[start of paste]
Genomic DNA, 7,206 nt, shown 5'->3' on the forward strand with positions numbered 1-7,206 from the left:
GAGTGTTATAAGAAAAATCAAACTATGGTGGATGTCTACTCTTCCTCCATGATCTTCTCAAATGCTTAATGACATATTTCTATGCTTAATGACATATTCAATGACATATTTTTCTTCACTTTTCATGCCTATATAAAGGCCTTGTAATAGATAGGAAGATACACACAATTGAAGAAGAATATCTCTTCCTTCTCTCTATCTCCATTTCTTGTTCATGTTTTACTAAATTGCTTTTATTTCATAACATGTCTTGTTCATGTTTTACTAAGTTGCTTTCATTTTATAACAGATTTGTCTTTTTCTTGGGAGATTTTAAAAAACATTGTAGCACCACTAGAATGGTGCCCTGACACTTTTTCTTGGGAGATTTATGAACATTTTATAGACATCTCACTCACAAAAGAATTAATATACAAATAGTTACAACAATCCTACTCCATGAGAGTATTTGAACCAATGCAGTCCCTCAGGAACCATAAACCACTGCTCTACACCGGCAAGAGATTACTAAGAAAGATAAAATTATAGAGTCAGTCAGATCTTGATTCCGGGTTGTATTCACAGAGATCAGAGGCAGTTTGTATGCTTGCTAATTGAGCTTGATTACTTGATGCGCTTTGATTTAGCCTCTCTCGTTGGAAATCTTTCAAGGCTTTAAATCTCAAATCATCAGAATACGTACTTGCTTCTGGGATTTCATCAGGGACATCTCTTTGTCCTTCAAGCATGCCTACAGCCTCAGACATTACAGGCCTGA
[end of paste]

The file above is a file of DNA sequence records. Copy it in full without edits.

Genomic DNA, 7,206 nt, shown 5'->3' on the forward strand with positions numbered 1-7,206 from the left:
GAGTGTTATAAGAAAAATCAAACTATGGTGGATGTCTACTCTTCCTCCATGATCTTCTCAAATGCTTAATGACATATTTCTATGCTTAATGACATATTCAATGACATATTTTTCTTCACTTTTCATGCCTATATAAAGGCCTTGTAATAGATAGGAAGATACACACAATTGAAGAAGAATATCTCTTCCTTCTCTCTATCTCCATTTCTTGTTCATGTTTTACTAAATTGCTTTTATTTCATAACATGTCTTGTTCATGTTTTACTAAGTTGCTTTCATTTTATAACAGATTTGTCTTTTTCTTGGGAGATTTTAAAAAACATTGTAGCACCACTAGAATGGTGCCCTGACACTTTTTCTTGGGAGATTTATGAACATTTTATAGACATCTCACTCACAAAAGAATTAATATACAAATAGTTACAACAATCCTACTCCATGAGAGTATTTGAACCAATGCAGTCCCTCAGGAACCATAAACCACTGCTCTACACCGGCAAGAGATTACTAAGAAAGATAAAATTATAGAGTCAGTCAGATCTTGATTCCGGGTTGTATTCACAGAGATCAGAGGCAGTTTGTATGCTTGCTAATTGAGCTTGATTACTTGATGCGCTTTGATTTAGCCTCTCTCGTTGGAAATCTTTCAAGGCTTTAAATCTCAAATCATCAGAATACGTACTTGCTTCTGGGATTTCATCAGGGACATCTCTTTGTCCTTCAAGCATGCCTACAGCCTCAGACATTACAGGCCTGA